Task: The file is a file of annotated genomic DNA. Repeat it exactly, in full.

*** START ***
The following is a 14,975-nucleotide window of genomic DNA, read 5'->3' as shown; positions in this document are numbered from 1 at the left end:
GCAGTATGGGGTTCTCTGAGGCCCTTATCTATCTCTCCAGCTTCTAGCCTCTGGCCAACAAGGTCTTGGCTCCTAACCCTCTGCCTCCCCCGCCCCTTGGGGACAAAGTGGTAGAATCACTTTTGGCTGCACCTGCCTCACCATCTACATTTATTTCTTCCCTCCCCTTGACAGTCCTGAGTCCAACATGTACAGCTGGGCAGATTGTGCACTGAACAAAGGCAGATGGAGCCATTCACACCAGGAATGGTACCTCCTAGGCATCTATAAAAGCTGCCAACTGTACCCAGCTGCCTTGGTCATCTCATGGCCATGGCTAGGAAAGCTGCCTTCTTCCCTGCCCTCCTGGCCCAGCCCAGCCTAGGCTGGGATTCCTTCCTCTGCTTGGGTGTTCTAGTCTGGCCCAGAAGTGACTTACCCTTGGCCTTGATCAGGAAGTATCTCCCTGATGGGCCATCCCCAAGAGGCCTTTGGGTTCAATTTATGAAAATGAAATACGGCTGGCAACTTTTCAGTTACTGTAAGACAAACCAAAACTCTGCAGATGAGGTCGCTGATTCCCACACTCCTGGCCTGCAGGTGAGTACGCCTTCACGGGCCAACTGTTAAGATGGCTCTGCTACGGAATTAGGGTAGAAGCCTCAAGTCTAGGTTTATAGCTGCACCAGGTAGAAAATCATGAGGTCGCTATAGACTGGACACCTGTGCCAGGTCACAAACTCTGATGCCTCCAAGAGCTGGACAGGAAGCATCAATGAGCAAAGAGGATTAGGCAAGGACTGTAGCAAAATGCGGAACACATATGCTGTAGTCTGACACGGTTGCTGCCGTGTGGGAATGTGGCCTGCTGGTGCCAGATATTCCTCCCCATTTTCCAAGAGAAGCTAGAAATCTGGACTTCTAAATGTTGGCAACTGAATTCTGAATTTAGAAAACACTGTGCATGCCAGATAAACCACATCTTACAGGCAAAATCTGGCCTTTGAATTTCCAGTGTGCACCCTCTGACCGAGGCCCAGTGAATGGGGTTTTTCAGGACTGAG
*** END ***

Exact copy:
The following is a 14,975-nucleotide window of genomic DNA, read 5'->3' as shown; positions in this document are numbered from 1 at the left end:
GCAGTATGGGGTTCTCTGAGGCCCTTATCTATCTCTCCAGCTTCTAGCCTCTGGCCAACAAGGTCTTGGCTCCTAACCCTCTGCCTCCCCCGCCCCTTGGGGACAAAGTGGTAGAATCACTTTTGGCTGCACCTGCCTCACCATCTACATTTATTTCTTCCCTCCCCTTGACAGTCCTGAGTCCAACATGTACAGCTGGGCAGATTGTGCACTGAACAAAGGCAGATGGAGCCATTCACACCAGGAATGGTACCTCCTAGGCATCTATAAAAGCTGCCAACTGTACCCAGCTGCCTTGGTCATCTCATGGCCATGGCTAGGAAAGCTGCCTTCTTCCCTGCCCTCCTGGCCCAGCCCAGCCTAGGCTGGGATTCCTTCCTCTGCTTGGGTGTTCTAGTCTGGCCCAGAAGTGACTTACCCTTGGCCTTGATCAGGAAGTATCTCCCTGATGGGCCATCCCCAAGAGGCCTTTGGGTTCAATTTATGAAAATGAAATACGGCTGGCAACTTTTCAGTTACTGTAAGACAAACCAAAACTCTGCAGATGAGGTCGCTGATTCCCACACTCCTGGCCTGCAGGTGAGTACGCCTTCACGGGCCAACTGTTAAGATGGCTCTGCTACGGAATTAGGGTAGAAGCCTCAAGTCTAGGTTTATAGCTGCACCAGGTAGAAAATCATGAGGTCGCTATAGACTGGACACCTGTGCCAGGTCACAAACTCTGATGCCTCCAAGAGCTGGACAGGAAGCATCAATGAGCAAAGAGGATTAGGCAAGGACTGTAGCAAAATGCGGAACACATATGCTGTAGTCTGACACGGTTGCTGCCGTGTGGGAATGTGGCCTGCTGGTGCCAGATATTCCTCCCCATTTTCCAAGAGAAGCTAGAAATCTGGACTTCTAAATGTTGGCAACTGAATTCTGAATTTAGAAAACACTGTGCATGCCAGATAAACCACATCTTACAGGCAAAATCTGGCCTTTGAATTTCCAGTGTGCACCCTCTGACCGAGGCCCAGTGAATGGGGTTTTTCAGGACTGAG